Papaya is a fruit rich in beta-cryptoxanthin
Obvious choices of fruit and vegetables are not necessarily the healthiest, say researchers.
According to US experts, making simple swaps like eating sweet potatoes instead of carrots and papaya rather than oranges could make a difference.
Foods, like raspberries, watercress and kale, are richer in phytonutrients which may help prevent disease, they told a US meeting.
UK nutritionists said a balanced diet is essential to good health.
The British Nutrition Foundation warned that relying on eating a few select food types to boost health was ill-advised and said there was no such thing as a "superfood".
Experts recommend five portions a day of fruit and veg in a healthy diet.
Plant foods are known to contain "phytonutrient" chemicals that can protect the heart and arteries and prevent cancers.
But the most popular varieties may not be the best, according to US researchers.
They analysed data from US health surveys of people's dietary habits to look at the most common sources of phytonutrients.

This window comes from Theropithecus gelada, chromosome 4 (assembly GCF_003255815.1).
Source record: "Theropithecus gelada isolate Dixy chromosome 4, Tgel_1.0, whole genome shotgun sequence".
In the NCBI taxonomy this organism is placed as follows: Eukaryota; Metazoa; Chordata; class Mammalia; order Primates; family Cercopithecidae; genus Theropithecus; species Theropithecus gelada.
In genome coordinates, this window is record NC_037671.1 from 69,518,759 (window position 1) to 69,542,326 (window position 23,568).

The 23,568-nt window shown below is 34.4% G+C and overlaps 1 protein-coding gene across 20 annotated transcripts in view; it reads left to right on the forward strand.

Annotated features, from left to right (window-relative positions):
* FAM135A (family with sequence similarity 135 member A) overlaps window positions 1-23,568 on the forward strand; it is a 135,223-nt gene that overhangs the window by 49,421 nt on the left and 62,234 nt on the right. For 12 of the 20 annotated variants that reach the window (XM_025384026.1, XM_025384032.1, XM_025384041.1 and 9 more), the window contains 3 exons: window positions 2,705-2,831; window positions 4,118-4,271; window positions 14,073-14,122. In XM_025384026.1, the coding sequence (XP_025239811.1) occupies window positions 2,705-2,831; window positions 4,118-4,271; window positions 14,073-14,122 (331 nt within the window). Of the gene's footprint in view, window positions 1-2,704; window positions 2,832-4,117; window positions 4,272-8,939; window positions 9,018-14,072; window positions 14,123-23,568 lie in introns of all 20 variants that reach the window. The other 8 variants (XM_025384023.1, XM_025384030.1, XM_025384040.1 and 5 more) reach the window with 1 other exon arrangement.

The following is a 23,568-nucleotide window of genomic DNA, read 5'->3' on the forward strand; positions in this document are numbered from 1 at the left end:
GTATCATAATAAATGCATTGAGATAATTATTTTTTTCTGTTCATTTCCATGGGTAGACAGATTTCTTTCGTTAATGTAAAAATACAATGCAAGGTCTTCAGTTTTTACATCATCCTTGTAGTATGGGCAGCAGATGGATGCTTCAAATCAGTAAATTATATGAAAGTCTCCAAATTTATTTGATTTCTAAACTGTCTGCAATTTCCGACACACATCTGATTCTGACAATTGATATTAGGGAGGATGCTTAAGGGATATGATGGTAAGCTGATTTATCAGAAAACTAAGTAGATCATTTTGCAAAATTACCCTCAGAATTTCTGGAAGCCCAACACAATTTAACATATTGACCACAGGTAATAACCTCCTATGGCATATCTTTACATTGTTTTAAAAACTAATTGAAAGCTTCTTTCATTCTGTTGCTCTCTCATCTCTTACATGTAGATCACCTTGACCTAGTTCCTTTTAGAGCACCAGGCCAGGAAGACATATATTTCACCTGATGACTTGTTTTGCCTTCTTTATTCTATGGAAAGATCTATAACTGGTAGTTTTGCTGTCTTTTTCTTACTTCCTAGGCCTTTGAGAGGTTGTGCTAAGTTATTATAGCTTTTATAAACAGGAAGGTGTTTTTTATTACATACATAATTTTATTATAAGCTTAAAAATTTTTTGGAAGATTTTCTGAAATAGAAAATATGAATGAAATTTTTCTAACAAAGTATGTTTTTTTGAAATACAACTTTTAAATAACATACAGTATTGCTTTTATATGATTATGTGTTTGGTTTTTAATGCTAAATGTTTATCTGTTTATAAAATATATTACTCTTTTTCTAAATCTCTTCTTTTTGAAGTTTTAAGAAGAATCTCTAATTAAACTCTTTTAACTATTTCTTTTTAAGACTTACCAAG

They found that for 10 of the 14 phytonutrients studied, a single food type accounted for two-thirds or more of an individual's consumption, regardless of how much fruit and veg they ate overall.
Carrots were the most common source of beta-carotene, oranges and orange juice the most common source of beta-cryptoxanthin, spinach the most common source of lutein/zeaxanthin, strawberries the most common source of ellagic acid and mustard the biggest provider of isothiocyanates.
However, for each of these phytonutrients there was a richer food source available.
Switching from carrots to sweet potatoes would nearly double beta-carotene intake, say the researchers.
Similarly papaya contains 15 times more beta-cryptoxanthin than oranges, while kale has three times more lutein/zeaxanthin than spinach.
Raspberries have three times more ellagic acid than strawberries and one cup of watercress contains as much isothiocyanate as four teaspoonfuls of mustard.
Study leader Keith Randolph, who is a technology strategist for the supplement company Nutrilite, said: "These data highlight the importance of not only the quantity but also the significant impact the quality and variety of the fruits and vegetables you eat can have on your health."
Dr Emma Williams of the British Nutrition Foundation said: "They are right that some foods are richer sources of phytonutrients.
"But at the end of the day, to be healthy you need to make sure you have a varied and balanced diet.
"No one food can give you everything you need."
The findings were presented at the 2010 Experimental Biology conference in Anaheim, California.